If your tank was not polluted prior to a fish dying then there are ways to find out the cause of the death.

Once you have removed the dead fish from the tank you can examine the body in order to find the cause of death, or rule out potential threats for the remaining fish in your tank. 

When inspecting the dead fish, look for signs or any injuries, such as bite marks or rigged fins.

These injuries can be caused by aggression from another fish in the tank or even from a sharp edge on a dedication inside the tank.

Also, look for signs of the fish being sick, an illness can show up as patches of discoloration, unusual bloating, or even white spots that were not there before.

This could be a sign of a disease inside the fish tank that could spread to the rest of the fish that remain alive.

Make sure your aquarium thermometer is functioning properly so you can rule out thermal shock as a reason for the death of the fish.

Check the water temperature difference from the daytime as well as night. Even a 2-3 degree difference in the temperature can be stressful for most tropical fish.

There could have been other environmental elements that also took part in the death of the fish, such as accidental chlorine added to the tank by mistake.

There are only a few fish that can live in a 5-gallon tank comfortably. Overcrowding can lead to stress.

For example, guppies, a schooling species, should be kept in smaller groups in order to maintain their natural hierarchy.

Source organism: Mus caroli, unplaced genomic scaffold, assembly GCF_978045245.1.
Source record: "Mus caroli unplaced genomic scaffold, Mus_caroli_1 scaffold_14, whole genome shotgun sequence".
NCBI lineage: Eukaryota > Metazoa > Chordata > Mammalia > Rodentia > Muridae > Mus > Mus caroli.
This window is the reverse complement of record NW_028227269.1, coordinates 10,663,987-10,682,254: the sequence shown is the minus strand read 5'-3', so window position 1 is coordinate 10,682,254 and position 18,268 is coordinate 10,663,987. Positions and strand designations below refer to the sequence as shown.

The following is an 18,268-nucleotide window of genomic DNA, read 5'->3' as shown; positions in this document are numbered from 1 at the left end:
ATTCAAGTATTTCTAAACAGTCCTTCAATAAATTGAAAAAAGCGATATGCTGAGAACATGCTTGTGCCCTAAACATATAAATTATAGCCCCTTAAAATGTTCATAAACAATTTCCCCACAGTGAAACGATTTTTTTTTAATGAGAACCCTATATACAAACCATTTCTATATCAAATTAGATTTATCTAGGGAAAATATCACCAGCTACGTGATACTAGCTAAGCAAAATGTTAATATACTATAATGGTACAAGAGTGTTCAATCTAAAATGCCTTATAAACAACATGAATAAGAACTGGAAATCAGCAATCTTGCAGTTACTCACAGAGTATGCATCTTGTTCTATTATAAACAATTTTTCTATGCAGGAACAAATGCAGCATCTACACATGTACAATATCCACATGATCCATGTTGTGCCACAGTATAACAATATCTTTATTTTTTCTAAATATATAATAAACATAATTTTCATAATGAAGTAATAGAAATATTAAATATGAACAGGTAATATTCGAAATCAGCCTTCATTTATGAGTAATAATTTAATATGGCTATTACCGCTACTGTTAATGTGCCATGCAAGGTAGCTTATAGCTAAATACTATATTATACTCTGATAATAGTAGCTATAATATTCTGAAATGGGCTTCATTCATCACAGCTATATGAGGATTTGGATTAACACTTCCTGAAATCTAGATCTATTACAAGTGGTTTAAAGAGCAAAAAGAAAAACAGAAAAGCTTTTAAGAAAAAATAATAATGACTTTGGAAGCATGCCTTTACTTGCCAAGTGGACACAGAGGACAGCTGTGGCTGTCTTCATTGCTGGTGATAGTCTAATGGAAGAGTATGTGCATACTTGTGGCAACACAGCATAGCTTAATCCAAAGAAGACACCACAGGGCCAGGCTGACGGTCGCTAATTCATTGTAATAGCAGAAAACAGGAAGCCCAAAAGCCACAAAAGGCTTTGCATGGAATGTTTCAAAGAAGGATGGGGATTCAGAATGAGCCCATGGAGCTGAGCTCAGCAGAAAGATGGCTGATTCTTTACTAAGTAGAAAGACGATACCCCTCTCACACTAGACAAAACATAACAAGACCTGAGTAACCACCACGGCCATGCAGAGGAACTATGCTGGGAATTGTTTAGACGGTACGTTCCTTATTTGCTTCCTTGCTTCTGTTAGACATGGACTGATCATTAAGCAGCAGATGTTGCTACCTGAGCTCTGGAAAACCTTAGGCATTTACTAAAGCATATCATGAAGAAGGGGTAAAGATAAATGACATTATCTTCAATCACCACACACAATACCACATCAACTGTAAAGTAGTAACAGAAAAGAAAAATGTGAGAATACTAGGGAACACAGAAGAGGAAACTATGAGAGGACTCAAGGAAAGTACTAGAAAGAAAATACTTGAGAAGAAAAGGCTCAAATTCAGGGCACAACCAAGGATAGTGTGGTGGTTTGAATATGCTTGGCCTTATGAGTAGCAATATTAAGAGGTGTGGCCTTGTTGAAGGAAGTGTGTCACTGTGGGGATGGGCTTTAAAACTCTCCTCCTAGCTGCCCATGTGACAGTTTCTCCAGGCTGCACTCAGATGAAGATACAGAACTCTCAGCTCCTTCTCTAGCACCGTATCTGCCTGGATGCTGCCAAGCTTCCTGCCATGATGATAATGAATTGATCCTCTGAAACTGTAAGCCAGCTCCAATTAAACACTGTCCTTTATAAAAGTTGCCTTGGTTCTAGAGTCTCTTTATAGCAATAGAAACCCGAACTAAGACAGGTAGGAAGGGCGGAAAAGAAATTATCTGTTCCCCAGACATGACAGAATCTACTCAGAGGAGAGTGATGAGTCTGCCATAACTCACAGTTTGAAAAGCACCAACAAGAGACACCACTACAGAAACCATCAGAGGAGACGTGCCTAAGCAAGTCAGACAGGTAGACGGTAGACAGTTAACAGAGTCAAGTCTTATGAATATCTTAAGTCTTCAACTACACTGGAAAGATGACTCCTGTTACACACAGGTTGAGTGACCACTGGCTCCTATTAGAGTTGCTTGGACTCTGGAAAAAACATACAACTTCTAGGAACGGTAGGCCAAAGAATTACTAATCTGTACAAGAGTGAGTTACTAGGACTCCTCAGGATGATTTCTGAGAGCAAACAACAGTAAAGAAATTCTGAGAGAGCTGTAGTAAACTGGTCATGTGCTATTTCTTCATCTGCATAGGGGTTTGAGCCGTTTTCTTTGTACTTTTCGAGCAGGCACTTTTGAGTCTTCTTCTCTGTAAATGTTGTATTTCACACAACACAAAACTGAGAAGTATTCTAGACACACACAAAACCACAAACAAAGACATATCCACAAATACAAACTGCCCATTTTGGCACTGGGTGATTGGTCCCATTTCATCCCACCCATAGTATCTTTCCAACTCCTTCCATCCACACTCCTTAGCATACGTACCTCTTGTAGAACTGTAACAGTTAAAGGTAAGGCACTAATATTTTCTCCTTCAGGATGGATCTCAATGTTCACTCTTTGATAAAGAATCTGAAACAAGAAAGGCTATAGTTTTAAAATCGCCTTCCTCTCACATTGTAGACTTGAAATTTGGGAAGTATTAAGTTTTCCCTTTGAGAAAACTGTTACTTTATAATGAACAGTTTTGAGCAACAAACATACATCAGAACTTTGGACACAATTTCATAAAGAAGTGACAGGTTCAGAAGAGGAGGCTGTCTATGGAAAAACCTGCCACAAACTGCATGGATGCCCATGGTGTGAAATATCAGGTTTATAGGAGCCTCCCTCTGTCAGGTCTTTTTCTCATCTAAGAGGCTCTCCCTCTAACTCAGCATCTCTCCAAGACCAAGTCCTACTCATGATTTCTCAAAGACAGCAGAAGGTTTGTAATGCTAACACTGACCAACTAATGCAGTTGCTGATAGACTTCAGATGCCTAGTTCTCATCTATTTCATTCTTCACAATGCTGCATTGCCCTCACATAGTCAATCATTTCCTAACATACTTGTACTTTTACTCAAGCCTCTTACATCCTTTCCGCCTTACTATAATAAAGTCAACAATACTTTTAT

Smaller fish do have a shorter life span and your dead fish may have just died simply from old age.

With a larger fish, it is unlikely that it passed from old age and could have died from one of the reasons listed above. 

Common Causes of Death

Besides the causes of death that are mentioned above, some of the common causes of death in fish can be starvation, incorrect tank setup, tank maintenance,  stress, and incompatible tank mates.

Properly feeding your fish is a very critical thing to learn for a beginner.

Knowing when and how much to feed your fish is very important to ensure that your fish are receiving a healthy diet and not only getting enough food but at the same time not starving.

It is recommended to feed your fish once a day, and that you only put what your fish can eat within a few minutes. Overfeeding can cause algae outbreaks in your tank.

Starting a Tank

The initial setup of your tank is a very important step in starting your aquarium. When you first get a tank that has no microbe colony, it is very important to cycle your tank in order for the microbes and healthy bacteria to form in order for you to create a healthy environment for your fish.

Stress

Stress is a common factor when a fish dies prematurely. There are many signs that you can observe in your fish to identify if they are under stress.

Noticing behavioral patterns such as excessive hiding, surfing around the glass, or swimming erratically are signs that your fish is under stress. 

This stress could be for example caused by issues with the water parameters, an aggressive tank mate, or an inadequate tank size which can lead to overcrowding. 

Compatible Tank Mates

Different species of fish show different behavioral patterns. Choosing fish that are compatible with each other is very important.

Some fish are more aggressive than others and cannot be mixed with other fish.

This can lead to the death of one or multiple fish in your tank. When initially setting up your tank it is very important to do research to see which species are compatible with each other prior to the purchase of your fish.